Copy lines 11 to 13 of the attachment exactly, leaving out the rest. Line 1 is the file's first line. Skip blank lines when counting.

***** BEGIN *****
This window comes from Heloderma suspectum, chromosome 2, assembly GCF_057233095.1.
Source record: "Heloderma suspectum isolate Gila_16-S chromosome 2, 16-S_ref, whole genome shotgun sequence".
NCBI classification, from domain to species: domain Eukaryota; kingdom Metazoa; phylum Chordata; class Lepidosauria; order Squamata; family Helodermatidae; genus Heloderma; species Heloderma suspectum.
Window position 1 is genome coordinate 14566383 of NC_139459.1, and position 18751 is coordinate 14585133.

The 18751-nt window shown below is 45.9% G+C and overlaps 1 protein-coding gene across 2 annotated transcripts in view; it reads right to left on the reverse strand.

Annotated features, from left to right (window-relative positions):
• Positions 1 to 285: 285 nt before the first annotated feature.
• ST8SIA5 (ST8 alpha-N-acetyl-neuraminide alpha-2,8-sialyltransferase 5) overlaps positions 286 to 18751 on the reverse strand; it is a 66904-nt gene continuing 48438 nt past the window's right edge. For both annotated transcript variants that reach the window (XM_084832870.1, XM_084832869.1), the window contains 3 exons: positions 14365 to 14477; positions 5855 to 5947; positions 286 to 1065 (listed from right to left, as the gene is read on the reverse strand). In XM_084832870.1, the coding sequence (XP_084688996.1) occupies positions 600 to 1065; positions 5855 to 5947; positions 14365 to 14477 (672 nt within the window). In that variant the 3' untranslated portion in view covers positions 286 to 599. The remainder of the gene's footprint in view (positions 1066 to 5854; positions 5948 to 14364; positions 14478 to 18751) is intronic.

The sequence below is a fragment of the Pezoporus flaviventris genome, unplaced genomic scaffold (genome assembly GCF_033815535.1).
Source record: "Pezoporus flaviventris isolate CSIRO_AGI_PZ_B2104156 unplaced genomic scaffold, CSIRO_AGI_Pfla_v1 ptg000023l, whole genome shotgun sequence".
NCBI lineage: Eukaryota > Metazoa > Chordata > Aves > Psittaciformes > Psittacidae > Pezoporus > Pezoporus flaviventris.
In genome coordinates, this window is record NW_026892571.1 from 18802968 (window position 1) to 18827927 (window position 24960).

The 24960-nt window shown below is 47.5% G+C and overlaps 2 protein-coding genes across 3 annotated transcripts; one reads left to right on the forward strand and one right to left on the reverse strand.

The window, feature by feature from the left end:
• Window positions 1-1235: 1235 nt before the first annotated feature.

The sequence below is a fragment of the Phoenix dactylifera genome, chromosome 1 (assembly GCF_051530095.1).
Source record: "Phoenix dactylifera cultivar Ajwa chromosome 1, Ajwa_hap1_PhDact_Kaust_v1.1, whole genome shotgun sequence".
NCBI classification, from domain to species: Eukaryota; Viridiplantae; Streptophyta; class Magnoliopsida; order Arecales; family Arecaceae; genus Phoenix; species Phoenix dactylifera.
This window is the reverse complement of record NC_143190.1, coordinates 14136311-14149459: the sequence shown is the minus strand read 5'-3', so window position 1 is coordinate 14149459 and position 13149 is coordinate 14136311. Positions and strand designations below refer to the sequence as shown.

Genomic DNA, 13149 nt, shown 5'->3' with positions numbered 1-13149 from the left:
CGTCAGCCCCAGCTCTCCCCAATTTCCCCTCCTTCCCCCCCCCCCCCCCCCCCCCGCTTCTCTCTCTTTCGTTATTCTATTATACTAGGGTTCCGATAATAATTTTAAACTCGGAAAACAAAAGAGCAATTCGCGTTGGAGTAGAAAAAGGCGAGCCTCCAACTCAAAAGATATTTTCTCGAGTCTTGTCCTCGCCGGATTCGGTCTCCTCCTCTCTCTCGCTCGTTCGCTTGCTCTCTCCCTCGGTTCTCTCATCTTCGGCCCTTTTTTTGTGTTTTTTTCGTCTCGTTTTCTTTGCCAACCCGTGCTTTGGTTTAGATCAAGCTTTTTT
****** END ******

NCBI lineage: Eukaryota > Metazoa > Chordata > Aves > Psittaciformes > Psittacidae > Pezoporus > Pezoporus flaviventris.
In genome coordinates, this window is record NW_026892571.1 from 18802968 (window position 1) to 18827927 (window position 24960).

The 24960-nt window shown below is 47.5% G+C and overlaps 2 protein-coding genes across 3 annotated transcripts; one reads left to right on the forward strand and one right to left on the reverse strand.